In a bizarre series of events, a former employee of an energy sector services company has claimed that staff or "agents" from the car manufacturer Tesla hacked his Twitter account.
The complaint, reported by The Daily Kanban, is written by attorneys representing one Todd A. Katz, and oil executive, and comes after Tesla filed its own lawsuit against Katz, claiming he impersonated Telsa's CEO Elon Musk in an email.
According to the complaint, Katz runs a Twitter account with the username "@ValuationMattrs," which he's used to criticize Musk and Tesla for various things, including the company's planned merger with SolarCity Corporation, Musk's solar energy company. Indeed, much of the document rants about Musk's business decisions, before actually getting into any sort of formal allegation.
But on August 4, the day after Katz allegedly sent an email to Tesla CFO Jason Wheeler while purporting to be Musk, "Tesla and its agents, on information and belief, accessed Katz's Twitter account, @ValuationMattrs, without authorization from Katz," the complaint reads.
At 3:25 PM, a person logged into this account from an IP address used by the two Best Buy electronic stores closest to Tesla's factory in Fremont, California, which are around seven and 11 miles away respectively, according to the complaint.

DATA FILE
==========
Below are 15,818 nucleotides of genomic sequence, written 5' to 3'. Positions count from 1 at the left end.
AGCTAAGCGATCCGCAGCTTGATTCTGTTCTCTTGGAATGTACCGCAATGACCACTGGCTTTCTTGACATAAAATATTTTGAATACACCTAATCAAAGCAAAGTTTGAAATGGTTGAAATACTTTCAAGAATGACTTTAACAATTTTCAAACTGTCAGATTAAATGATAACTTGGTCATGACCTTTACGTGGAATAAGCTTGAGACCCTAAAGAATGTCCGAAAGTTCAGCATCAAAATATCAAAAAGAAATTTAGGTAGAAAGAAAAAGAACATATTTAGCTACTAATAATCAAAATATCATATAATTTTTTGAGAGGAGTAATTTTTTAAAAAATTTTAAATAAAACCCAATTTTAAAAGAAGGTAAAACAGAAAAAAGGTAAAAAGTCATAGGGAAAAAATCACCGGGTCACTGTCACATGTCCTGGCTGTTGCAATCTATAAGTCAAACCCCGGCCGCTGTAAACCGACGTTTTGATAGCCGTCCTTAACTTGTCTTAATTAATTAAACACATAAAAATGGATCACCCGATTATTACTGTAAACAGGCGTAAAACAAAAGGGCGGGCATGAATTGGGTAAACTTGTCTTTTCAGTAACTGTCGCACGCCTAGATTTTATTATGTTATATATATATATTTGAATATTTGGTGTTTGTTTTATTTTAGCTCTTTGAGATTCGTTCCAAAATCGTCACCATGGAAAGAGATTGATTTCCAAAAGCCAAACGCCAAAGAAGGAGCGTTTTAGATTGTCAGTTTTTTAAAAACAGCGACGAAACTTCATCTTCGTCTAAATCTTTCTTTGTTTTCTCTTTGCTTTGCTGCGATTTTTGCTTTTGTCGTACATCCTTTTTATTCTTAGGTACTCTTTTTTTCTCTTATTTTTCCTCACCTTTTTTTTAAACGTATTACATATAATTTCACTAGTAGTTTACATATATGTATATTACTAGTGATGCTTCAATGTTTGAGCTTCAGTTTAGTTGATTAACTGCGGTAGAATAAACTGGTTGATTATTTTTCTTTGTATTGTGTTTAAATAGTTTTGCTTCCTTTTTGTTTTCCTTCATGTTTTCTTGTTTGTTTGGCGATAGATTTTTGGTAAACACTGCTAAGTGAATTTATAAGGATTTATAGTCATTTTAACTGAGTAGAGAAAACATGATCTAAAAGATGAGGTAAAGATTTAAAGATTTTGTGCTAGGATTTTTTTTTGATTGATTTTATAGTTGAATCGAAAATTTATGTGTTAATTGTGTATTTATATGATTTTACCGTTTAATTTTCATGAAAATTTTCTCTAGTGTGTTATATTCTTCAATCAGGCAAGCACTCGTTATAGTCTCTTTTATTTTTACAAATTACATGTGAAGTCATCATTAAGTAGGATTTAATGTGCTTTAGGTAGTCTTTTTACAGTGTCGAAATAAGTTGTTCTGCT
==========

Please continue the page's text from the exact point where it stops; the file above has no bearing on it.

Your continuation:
As the complaint points out, both of these stores allow potential customers to handle and try out various electronic devices, including Apple iPhones, with an internet connection.
Then comes a rather magical, if not fully explained logical leap. Per the complaint:
Based on the timing of the unauthorized access of Katz's Twitter account, and on the physical proximity to the Tesla factory of the Best Buy stores that use the originating IP address, and upon information and belief, on August 4, 2016 Tesla dispatched an employee or agent from its factory to a nearby Best Buy store, in order to use a Best Buy floor sample iPhone to access Katz's Twitter account, from an IP address that did not correspond to Tesla.
This was done, supposedly, to conceal Tesla's "illegal and criminal activities."
Katz is seeking compensatory damages of at least $1 million.
"Todd Katz is perfectly capable of embarrassing himself with no help from Tesla. We did not even know that the Twitter pseudonym in question belonged to Mr. Katz," a Tesla spokesperson told Motherboard in an email.
"What we are most interested in discovering is what people or organizations collaborated with Mr. Katz in his attempt to gain information illegally from Tesla and who or what companies may have paid him to do so," the Tesla rep added. "That is of great concern to us and many members of the public."
Katz's attorney Andrew S. Cowan did not immediately respond to a request for comment.